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Representational image of the Cape Gelidonya shipwreck generated by AI. Source: Krtola / Adobe Stock

Ancient Underwater Trade Secrets at the Cape Gelidonya Shipwreck


When a Turkish sponge diver discovered a shipwreck in the 1950s, little did he know that he had stumbled on the ancient remains of a ship laden with Bronze Age cargo. Later dubbed the Cape Gelldonya shipwreck, it ended up offering a fascinating window into what was once a “global” Mediterranean-centered economy that stretched from the Ancient Near-East to the Baltic region, dominated by ancient Near-Eastern and Cypriot actors.

The Story of the Cape Gelidonya Shipwreck Discovery

In 1954, Kemal Aras, a sponge diver from Bodrum, Turkey, discovered a collection of ancient artifacts during one of his dives off the coast of Cape Gelidonya in southwestern Turkey. Cape Gelidonya is a cape on the Teke peninsula, which is connected to the Taurus Mountains of southern Anatolia, near to which there is a group of five small islands.

In Greco-Roman antiquity, Cape Gelidonya was referred to as Chelidonia, which apparently means “swallows.” The largest of the five islands, the modern name of which is Devecitasi Adasi, is known to have underwater rocky protrusions near its shores which could easily cause trouble for a passing wooden ship.

At the time, Kemal Aras’ story caught the interest of American amateur archaeologist Peter Throckmorton who was cataloguing shipwrecks along the southwest Turkish coast. In 1959 Throckmorton confirmed the location of the site, recognizing that this was a very ancient shipwreck. The next year he was able to convince the Museum of the University of Pennsylvania to organize an excavation.

Cape Gelidonya in Turkey with its view of the Mediterranean. (nakedking / Adobe Stock)

Cape Gelidonya in Turkey with its view of the Mediterranean. (nakedking / Adobe Stock)

Excavations of the Cape Gelidonya Shipwreck

The excavation of the Cape Gelidonya shipwreck began in 1960 under the leadership of the diving archaeologist George Bass. The archaeological work involved is notable for being the first shipwreck excavation that was carried out to completion on the seabed, and according to the standards of terrestrial excavation. It was also the first to be directed by a diving archaeologist.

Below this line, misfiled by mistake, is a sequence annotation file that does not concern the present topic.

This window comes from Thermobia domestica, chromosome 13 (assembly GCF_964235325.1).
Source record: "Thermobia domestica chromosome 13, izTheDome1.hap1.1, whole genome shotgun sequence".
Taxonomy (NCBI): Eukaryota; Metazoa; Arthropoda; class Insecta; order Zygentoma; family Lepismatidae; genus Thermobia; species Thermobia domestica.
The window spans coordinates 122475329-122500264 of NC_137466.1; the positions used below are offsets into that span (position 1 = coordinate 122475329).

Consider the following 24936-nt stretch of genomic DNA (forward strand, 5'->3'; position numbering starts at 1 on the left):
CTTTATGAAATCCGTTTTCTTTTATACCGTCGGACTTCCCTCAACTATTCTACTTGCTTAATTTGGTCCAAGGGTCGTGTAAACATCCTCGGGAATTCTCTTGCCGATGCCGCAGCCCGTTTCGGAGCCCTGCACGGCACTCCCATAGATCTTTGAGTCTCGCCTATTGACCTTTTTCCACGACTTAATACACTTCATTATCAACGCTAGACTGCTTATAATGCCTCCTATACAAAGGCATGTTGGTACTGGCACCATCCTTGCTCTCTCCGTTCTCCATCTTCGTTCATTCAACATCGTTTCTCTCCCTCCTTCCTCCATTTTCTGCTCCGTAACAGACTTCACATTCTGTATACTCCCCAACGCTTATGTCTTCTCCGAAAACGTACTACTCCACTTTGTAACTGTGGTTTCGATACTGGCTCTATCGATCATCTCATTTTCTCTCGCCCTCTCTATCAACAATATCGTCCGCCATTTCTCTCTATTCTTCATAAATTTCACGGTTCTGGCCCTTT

The Cape Gelidonya shipwreck dates to about 1200 BC. The ship probably belonged to a metalsmith who was most likely Cypriot, Syrian or Phoenician. The reason for its untimely demise is that the ship appears to have ripped its hull on a rocky pinnacle off the shores of Devecitasi Adasi while passing by the cape.

The artifacts found at the site are mostly tools and raw materials for metalsmithing. They include scrap bronze tools and weapons, copper and tin ingots, a possible stone anvil and stone polishers. These artifacts all suggest that the metalsmith may have been onboard. While archaeologists are unsure, the metalsmith could have simply been relocating or he could have been a traveling artisan.

The ship was constructed using mortise-and-tenon joints like in Greco-Roman antiquity. Brushwood was used as dunnage, which possibly explains why Odysseus placed brushwood in one of his ships in the Odyssey.

Phoenician ship discovered carved on the face of a sarcophagus. (Elie / CC BY-SA 3.0)

Phoenician ship discovered carved on the face of a sarcophagus. (Elie / CC BY-SA 3.0)

Broader Context for the Cape Gelidonya Shipwreck

The Cape Gelidonya vessel would have been active during what is called the Late Bronze Age in the eastern Mediterranean (1600 to 1200 BC). During this time, an extensive trade network spanned the Mediterranean. This trade network appears to have been predominantly controlled by ancient Egypt and the Phoenicians city-states.

The Phoenicians were a people that lived in the coastal Levant, a region consisting roughly of modern-day Israel, Palestine, Syria, Jordan and Lebanon. The Phoenicians were organized in a loose confederation of independent city-states that flourished between 1500 BC and 300 BC. The main Phoenician cities were Sidon, Tyre, Byblos, and Arwad. Although Byblos had been in existence since at least the 3rd millennium BC, the other cities all arose around 1500 BC.

The Phoenicians were famous for being maritime traders, likely motivated by the fact that they were confined to a narrow strip of land with limited agricultural potential. For this reason, it is natural that the Phoenicians turned to maritime trade to increase their prosperity.

The Late Bronze Age is known to have been a time of economic prosperity for the Phoenician city-states. Egyptian influence in the eastern Mediterranean collapsed around 1175 BC with the migration of the Sea Peoples, including the Philistines known for settling the southern Levant.

This freed the Phoenicians from foreign domination. By the 8th century BC, they had founded trading settlements across the Mediterranean, including Carthage. Phoenician traders even went beyond the Strait of Gibraltar to reach Britain.